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Say hello to my little skill

Men have special ear, affinity for quoting movie lines

– “Leave the gun. Take the cannoli.”

“I love the smell of napalm in the morning.”

“The old man’s eyes boggled, overcome by art.”

“I’ll have some of the yella; and don’t get cheap on me.”

If you are unsure what films are associated with these lines, then what we’ve got here is failure to communicate.

Surely by now – and don’t call me Shirley – you have noticed that an unexplained, gender-wide phenomenon exists; that the vast majority of males, be it husband, brother, father, uncle, have been blessed (yes, blessed) with an inherent talent in which we can recite, nearly verbatim, dialogue from select movies.

And we are not talking only the traditional phrases, here. Oh no. Some of the more familiar lines in cinema, i.e., “Toto, I don’t think we’re in Kansas anymore,” and “ … ‘Here’s looking at you, kid,’ ” are child’s play; pablum for the novice; amateur hour that any 11-year-old can parrot.

Certainly, there are select women who can and do possess this same proficiency; no slight to them. Perhaps it is because the male of the species, even the most silent, reserved type, needs minimal coaxing to repeat extended scenes of dialogue from “The Big Lebowski” that makes it seem as though this singular talent is his domain. It’s either that, or many of us men simply possess no shame. Often we’ve been told the latter.

And yet at one point or another we all have witnessed two skillful film connoisseurs, like Venus and Serena at Wimbledon, volley lines back and forth from the same movie with deftness and precision.

“My father was a great movie quoter; that’s probably where I got it from,” says Cinema Center executive director Jonah Crismore, who wholeheartedly recognizes his gender’s glorious penchant.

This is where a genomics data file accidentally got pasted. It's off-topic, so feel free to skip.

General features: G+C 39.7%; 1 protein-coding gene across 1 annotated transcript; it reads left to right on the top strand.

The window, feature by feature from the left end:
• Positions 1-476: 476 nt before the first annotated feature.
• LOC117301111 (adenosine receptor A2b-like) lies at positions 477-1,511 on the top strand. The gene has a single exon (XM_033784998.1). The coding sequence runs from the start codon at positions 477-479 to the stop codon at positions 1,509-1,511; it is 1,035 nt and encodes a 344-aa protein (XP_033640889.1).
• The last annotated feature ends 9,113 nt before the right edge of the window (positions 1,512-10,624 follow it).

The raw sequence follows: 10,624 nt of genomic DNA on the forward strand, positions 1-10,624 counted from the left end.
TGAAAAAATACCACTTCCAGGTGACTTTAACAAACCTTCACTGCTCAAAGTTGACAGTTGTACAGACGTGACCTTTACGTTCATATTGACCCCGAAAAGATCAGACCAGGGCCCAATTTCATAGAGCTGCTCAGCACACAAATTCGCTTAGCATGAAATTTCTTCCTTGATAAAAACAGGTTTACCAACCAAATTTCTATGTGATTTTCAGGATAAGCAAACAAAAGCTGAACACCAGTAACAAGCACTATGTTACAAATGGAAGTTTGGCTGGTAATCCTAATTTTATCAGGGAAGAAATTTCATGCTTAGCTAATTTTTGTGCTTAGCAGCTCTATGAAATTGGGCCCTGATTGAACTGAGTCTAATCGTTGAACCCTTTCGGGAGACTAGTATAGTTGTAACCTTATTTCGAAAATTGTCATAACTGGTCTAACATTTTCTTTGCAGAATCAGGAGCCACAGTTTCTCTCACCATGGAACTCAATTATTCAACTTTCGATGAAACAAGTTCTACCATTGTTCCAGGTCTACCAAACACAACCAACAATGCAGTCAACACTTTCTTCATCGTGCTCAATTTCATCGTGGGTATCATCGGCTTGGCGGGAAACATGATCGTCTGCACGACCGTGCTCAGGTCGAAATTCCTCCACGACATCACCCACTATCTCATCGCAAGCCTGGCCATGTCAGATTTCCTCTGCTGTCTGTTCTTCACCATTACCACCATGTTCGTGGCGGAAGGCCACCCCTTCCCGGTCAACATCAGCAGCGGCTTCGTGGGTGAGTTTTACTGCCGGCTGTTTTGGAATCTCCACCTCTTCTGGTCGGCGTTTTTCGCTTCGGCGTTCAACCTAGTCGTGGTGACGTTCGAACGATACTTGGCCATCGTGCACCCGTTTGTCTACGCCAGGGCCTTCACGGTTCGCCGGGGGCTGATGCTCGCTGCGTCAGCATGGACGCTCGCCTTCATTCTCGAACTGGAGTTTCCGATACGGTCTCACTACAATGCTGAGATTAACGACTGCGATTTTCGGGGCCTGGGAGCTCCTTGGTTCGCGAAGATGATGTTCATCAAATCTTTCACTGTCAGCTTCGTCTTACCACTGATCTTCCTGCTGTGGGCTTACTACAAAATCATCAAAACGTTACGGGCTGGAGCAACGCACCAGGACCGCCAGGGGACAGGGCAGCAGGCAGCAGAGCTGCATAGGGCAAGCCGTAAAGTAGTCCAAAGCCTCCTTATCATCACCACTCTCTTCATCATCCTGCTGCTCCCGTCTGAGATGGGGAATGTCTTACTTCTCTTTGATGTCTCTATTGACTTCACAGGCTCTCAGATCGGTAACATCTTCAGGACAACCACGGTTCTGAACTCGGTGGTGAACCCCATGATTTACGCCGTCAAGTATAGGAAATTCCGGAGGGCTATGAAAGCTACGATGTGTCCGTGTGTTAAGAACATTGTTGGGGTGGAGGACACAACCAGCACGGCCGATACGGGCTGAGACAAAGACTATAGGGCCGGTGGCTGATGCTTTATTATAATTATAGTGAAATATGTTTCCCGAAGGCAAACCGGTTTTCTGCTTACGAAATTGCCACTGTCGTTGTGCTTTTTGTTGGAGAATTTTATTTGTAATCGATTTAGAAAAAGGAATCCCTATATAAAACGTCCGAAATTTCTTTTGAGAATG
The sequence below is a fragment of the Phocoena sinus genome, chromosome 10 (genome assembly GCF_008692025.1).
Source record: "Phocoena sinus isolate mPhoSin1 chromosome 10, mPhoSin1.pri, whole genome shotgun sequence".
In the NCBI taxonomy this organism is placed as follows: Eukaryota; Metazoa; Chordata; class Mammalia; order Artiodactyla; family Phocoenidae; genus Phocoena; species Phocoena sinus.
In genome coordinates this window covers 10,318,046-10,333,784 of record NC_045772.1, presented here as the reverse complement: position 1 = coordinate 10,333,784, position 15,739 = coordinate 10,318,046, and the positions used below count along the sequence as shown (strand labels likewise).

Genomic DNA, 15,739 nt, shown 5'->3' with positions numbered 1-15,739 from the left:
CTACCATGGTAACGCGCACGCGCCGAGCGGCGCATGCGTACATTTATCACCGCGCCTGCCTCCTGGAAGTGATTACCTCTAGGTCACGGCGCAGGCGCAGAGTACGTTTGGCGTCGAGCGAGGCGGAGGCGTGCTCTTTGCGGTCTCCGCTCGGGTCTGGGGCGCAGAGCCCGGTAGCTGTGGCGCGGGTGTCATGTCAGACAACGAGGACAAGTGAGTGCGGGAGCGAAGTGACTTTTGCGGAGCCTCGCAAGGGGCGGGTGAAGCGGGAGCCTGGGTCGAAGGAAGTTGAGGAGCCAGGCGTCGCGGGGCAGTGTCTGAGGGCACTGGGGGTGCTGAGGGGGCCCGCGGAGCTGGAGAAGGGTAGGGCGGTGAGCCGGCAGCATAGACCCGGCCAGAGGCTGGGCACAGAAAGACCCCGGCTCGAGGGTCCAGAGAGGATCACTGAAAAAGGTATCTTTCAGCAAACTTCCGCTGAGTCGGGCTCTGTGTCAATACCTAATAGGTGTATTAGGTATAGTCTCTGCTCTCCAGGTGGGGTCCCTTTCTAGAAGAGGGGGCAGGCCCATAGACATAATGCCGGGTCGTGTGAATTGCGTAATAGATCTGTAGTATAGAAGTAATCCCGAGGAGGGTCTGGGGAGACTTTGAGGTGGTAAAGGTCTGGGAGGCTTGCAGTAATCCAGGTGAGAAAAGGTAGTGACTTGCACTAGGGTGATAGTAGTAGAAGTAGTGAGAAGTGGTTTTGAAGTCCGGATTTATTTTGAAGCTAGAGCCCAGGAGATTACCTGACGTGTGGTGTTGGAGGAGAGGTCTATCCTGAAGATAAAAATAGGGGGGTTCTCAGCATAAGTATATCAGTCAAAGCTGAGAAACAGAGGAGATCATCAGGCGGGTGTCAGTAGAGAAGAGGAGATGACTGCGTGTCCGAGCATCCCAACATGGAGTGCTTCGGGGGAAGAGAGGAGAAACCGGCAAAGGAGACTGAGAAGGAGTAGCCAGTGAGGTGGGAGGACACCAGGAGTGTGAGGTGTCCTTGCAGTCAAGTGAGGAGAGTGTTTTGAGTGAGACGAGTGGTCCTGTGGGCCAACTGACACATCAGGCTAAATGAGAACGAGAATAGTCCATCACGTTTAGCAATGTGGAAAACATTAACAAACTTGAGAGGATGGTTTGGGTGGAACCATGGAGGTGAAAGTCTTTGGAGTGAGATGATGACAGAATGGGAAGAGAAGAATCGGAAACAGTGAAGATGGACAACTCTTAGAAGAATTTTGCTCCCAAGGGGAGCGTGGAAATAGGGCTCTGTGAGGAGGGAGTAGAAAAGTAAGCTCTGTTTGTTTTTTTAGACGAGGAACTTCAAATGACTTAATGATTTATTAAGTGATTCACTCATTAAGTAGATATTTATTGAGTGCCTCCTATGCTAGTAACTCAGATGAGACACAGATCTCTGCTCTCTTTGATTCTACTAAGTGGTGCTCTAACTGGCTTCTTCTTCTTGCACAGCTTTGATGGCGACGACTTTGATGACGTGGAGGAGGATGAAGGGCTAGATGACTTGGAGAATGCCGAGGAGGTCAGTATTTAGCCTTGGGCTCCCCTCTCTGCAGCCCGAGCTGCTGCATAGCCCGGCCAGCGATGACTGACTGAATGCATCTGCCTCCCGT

“I don’t know if it’s hereditary, or if I just grew up in that environment. He would quote everything from Charlton Heston’s Moses in ‘The Ten Commandments’ to Darth Vader when I was growing up. Pretty much he had a quote for every situation.”

Here’s a hypothetical situation: Arrive at a stuffy company party at the home of your wife’s boss, and the mingling can be excruciating. But unearth another unattended man who is also remarkably familiar with “The Usual Suspects,” and both of you will be entertained for the evening’s duration. Add one or two others with equal mastery, and the impromptu gathering around the ottoman becomes an event to savor: Picasso with a canvas; Nureyev on stage; Pavarotti at the Met.

A mano-a-mano sample:

Igor: “Abby someone.”

Dr. Frankenstein: “Abby someone. Abby who?”

Igor: “Abby normal.”

Dr. Frankenstein: “Abby normal.”

Igor: “I’m almost sure that was the name.”

– “Young Frankenstein,” 1974

To the unappreciative, this banter from a movie nearly 40 years old may appear boring and sophomoric. But to a couple devotees who can horse-whinny on cue to the name “Frau Blucher,” it is akin to a secret handshake within a select club.

Overcome by art, indeed.

“I don’t know if it’s that much different than playing air guitar,” Crismore says. “Sure, there are women who do it, but it seems like it’s mostly men, in my experience, that I’ve seen do it. Maybe we’re a lot more insecure in our own skin than women are, and we want to be these bigger-than-life figures, whether it’s being the rock star playing air guitar or the action hero spurting off the cool one-liner.”

Another explanation of this being a male-dominated talent is that many of the oft-quoted movies are in our wheelhouse – films rife with conflict, sports, action, slapstick. Rare is the bar stool scenario where two men swap lines from “Sophie’s Choice,” “Beaches,” “Steel Magnolias” or “Fried Green Tomatoes.”

When it comes to movie lines, our ear is a keen instrument. We can detect the most subtle variance, mimic the exact pitch and cadence, recognize when the slightest word is omitted or – horror of horrors – misused. Too many misquotes, and the offending party is out of the club. He must earn back his respect with hefty chunks of spot-on dialogue from either “Animal House” or any of the first three Star Wars films.

“Try not. Do, or do not. There is no try.”

Yes, Master Yoda, we are a simple lot who snore and scratch and burp and bluster. We have all had our Homer Simpson moments, when, as we are being told something really, really, really important, the symbolic thought bubble above our heads materializes a doughnut with sprinkles.

But give two fellows 15 minutes and a few lines of a Monty Python movie, and their minds become photographic steel traps.

As to the first four lines?

Go ask your dad.